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King County helps eligible veterans in criminal justice system get their lives back on track

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KING COUNTY, Wash. -- The Regional Veterans Court was launched by the King County District Court in 2012 to assist veterans caught up in the criminal justice system. The program has served 415 veterans in King County who had a criminal charge.

“We try to service vets who are involved in the system by addressing the underlying issues that may have caused them and contributed them to being in contact with the criminal justice system,” said King County District Court Judge Lisa Paglisotti.

Thursday, Paglisotti and members of the RVC program celebrated Veteran’s Day by honoring the veterans in the program committed to getting their lives back on track.

“To see people be able to find that inner strength, within themselves, to see them blossom and to hear them share their successes with the court, the team and other vets is very rewarding,” said Paglisotti. “We need to be able to better transition our vets from whatever service they participated in for our country and help them so they can re-assimilate in a healthy supportive way.”

Participants must be eligible for VA Services and have a criminal charge in King County to get help. After a screening from public health clinicians in King County, veterans receive resources to help with housing, medical, mental health and substance abuse treatment.

“This is not an easy program to be in. So, it really takes a commitment from our participants to say, ‘Yes, I want to do this. Yes, I know it’s not going to be easy. Yes, I trust this team.’ And trust is huge,” said Paglisotti.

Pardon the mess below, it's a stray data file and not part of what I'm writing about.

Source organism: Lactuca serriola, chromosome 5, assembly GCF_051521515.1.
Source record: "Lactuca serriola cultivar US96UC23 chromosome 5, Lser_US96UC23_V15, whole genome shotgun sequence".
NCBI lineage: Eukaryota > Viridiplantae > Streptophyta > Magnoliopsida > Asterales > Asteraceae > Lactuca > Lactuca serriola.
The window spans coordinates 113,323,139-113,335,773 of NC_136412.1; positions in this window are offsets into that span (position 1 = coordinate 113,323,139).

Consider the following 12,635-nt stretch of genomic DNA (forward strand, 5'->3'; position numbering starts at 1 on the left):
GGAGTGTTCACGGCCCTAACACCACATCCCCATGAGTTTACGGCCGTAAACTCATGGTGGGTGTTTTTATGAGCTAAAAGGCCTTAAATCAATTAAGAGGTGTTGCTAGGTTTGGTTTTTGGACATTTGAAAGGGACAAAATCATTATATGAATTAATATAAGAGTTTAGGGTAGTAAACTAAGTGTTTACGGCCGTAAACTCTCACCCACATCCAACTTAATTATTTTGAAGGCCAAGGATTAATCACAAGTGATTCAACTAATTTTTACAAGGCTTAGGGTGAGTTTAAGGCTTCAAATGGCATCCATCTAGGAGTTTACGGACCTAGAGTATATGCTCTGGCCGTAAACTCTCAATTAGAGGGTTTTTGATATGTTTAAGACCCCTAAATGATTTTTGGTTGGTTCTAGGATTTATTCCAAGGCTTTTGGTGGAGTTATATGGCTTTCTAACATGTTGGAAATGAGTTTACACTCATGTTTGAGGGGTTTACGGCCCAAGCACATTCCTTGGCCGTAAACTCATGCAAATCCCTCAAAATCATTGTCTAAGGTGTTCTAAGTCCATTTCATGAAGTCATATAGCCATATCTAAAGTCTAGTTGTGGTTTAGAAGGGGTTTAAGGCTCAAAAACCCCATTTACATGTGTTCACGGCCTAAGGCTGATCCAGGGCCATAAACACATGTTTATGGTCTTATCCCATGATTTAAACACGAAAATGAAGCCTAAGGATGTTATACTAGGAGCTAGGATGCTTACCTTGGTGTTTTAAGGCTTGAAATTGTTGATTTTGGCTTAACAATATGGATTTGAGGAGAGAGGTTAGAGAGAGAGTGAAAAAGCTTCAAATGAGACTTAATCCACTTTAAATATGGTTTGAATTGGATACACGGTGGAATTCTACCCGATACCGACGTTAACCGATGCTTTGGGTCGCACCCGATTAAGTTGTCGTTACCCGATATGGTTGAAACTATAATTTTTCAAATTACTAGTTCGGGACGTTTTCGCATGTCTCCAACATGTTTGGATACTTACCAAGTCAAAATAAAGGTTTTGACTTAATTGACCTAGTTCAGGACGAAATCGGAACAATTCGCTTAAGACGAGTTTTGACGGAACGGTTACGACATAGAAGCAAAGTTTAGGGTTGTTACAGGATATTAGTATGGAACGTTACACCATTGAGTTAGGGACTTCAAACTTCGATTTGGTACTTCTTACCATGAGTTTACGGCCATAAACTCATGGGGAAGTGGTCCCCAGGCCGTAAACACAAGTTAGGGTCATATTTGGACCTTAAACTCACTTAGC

Veterans participate in the program for about two years. The judge said veterans are required to agree to “intense” supervision in order to help maintain accountability.

“I believe that we can concurrently hold people accountable while rehabilitating them, which are the two main purposes of the criminal justice system,” said Paglisotti. “Incentives and rewards and recognition that one can move forward with dignity and respect.”

Richard Bishop served in the Marine Corpse during the Vietnam War. He was diagnosed with prostate cancer in the early 2000s and lost his wife of 46 years in 2015.

“I kind of went off the deep end after that,” said Bishop. “I was really down and out, started drinking too much and got in trouble with the law.”

Heartache almost got the best of Bishop, but he said with the help of the RVC program he worked to make things right in his life. He said the assistance helped him learn more about his cancer diagnosis and get him treatment to recover from alcohol abuse.

“I go to a grievance and loss class and going through cancer treatment. It’s been wonderful,” said Bishop.

The Vietnam War veteran is one year into his commitment to the program. He said he looks forward to his progress.

“The strength to keep sober and keep my sobriety going and keep my health up,” said Bishop.

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